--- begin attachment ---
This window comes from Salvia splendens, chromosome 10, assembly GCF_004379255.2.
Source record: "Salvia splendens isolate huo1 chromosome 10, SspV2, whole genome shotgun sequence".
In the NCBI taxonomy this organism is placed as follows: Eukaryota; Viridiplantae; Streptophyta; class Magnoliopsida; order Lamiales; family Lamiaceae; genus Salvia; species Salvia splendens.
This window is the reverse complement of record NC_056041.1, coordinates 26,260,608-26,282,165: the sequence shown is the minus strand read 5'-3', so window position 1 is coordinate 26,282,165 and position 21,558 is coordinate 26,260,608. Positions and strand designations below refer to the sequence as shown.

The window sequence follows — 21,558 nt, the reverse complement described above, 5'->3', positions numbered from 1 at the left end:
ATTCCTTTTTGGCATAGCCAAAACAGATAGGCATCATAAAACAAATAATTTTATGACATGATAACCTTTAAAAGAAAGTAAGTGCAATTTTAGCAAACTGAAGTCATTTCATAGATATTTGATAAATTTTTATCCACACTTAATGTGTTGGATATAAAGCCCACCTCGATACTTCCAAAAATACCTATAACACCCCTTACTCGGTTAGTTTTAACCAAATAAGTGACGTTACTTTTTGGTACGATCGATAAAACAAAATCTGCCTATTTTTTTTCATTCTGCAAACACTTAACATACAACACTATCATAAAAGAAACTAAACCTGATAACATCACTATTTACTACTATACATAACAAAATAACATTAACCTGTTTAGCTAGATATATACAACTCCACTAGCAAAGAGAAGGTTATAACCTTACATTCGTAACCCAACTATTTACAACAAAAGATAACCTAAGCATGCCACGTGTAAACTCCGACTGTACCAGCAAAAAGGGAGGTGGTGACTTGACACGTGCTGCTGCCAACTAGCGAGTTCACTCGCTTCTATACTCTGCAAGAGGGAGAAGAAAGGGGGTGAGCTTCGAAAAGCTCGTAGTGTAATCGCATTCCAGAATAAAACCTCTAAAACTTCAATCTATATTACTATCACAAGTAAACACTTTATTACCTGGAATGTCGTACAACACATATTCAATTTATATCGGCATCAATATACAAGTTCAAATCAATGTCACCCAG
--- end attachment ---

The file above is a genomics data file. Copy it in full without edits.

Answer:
This window comes from Salvia splendens, chromosome 10, assembly GCF_004379255.2.
Source record: "Salvia splendens isolate huo1 chromosome 10, SspV2, whole genome shotgun sequence".
In the NCBI taxonomy this organism is placed as follows: Eukaryota; Viridiplantae; Streptophyta; class Magnoliopsida; order Lamiales; family Lamiaceae; genus Salvia; species Salvia splendens.
This window is the reverse complement of record NC_056041.1, coordinates 26,260,608-26,282,165: the sequence shown is the minus strand read 5'-3', so window position 1 is coordinate 26,282,165 and position 21,558 is coordinate 26,260,608. Positions and strand designations below refer to the sequence as shown.

The window sequence follows — 21,558 nt, the reverse complement described above, 5'->3', positions numbered from 1 at the left end:
ATTCCTTTTTGGCATAGCCAAAACAGATAGGCATCATAAAACAAATAATTTTATGACATGATAACCTTTAAAAGAAAGTAAGTGCAATTTTAGCAAACTGAAGTCATTTCATAGATATTTGATAAATTTTTATCCACACTTAATGTGTTGGATATAAAGCCCACCTCGATACTTCCAAAAATACCTATAACACCCCTTACTCGGTTAGTTTTAACCAAATAAGTGACGTTACTTTTTGGTACGATCGATAAAACAAAATCTGCCTATTTTTTTTCATTCTGCAAACACTTAACATACAACACTATCATAAAAGAAACTAAACCTGATAACATCACTATTTACTACTATACATAACAAAATAACATTAACCTGTTTAGCTAGATATATACAACTCCACTAGCAAAGAGAAGGTTATAACCTTACATTCGTAACCCAACTATTTACAACAAAAGATAACCTAAGCATGCCACGTGTAAACTCCGACTGTACCAGCAAAAAGGGAGGTGGTGACTTGACACGTGCTGCTGCCAACTAGCGAGTTCACTCGCTTCTATACTCTGCAAGAGGGAGAAGAAAGGGGGTGAGCTTCGAAAAGCTCGTAGTGTAATCGCATTCCAGAATAAAACCTCTAAAACTTCAATCTATATTACTATCACAAGTAAACACTTTATTACCTGGAATGTCGTACAACACATATTCAATTTATATCGGCATCAATATACAAGTTCAAATCAATGTCACCCAG